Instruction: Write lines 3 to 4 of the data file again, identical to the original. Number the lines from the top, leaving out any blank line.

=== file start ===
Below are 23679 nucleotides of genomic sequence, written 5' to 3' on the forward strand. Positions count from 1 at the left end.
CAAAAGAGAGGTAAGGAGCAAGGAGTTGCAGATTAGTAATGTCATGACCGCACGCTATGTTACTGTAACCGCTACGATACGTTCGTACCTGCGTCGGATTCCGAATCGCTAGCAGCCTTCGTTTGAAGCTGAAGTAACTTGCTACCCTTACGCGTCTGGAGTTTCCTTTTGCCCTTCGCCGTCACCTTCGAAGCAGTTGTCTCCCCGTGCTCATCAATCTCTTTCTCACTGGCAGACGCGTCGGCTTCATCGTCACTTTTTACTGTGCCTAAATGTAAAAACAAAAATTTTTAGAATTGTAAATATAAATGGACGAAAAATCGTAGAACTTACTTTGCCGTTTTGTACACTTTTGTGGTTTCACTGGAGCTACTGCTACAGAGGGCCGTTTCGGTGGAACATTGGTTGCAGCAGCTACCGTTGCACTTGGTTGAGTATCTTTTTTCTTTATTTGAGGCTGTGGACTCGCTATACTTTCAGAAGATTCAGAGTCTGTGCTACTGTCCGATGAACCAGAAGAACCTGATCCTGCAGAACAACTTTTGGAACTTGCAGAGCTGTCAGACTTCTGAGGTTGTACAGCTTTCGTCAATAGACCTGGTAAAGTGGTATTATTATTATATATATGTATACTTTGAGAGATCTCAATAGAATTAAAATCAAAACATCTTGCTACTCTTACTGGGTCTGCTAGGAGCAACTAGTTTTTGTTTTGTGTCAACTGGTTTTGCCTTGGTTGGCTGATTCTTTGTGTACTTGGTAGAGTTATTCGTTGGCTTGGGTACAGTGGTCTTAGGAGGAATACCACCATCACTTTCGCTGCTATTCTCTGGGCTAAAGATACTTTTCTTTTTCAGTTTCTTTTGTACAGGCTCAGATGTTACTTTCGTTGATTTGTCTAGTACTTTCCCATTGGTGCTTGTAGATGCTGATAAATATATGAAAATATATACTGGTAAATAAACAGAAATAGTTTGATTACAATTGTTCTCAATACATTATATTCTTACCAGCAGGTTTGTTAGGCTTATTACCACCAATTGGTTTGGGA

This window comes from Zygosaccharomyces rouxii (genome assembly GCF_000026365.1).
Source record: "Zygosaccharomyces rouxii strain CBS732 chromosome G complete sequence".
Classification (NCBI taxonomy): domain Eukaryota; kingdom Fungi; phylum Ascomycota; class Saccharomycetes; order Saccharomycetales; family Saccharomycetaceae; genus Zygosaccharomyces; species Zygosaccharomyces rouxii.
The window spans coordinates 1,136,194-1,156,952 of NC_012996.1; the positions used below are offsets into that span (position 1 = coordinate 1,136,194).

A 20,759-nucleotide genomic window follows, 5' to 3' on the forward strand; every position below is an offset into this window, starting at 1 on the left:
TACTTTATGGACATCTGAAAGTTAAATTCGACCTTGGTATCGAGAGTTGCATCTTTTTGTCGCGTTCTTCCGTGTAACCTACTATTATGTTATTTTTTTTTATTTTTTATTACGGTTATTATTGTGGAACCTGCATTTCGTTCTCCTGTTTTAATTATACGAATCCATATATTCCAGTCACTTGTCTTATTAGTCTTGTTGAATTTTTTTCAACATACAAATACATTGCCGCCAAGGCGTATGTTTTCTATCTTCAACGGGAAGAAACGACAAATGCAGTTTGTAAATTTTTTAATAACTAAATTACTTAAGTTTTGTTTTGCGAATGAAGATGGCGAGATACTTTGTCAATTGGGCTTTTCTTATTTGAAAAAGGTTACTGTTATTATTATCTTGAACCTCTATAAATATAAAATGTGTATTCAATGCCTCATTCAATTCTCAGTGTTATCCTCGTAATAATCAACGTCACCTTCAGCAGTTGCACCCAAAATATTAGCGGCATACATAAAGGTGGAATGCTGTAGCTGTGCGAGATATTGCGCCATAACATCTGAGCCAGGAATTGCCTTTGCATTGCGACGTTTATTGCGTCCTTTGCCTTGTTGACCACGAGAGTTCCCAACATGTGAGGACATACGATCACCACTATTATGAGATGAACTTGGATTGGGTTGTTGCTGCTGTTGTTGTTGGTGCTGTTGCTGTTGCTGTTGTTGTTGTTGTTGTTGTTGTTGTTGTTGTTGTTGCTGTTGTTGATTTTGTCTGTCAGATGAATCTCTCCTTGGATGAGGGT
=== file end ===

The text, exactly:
This window comes from Zygosaccharomyces rouxii (genome assembly GCF_000026365.1).
Source record: "Zygosaccharomyces rouxii strain CBS732 chromosome G complete sequence".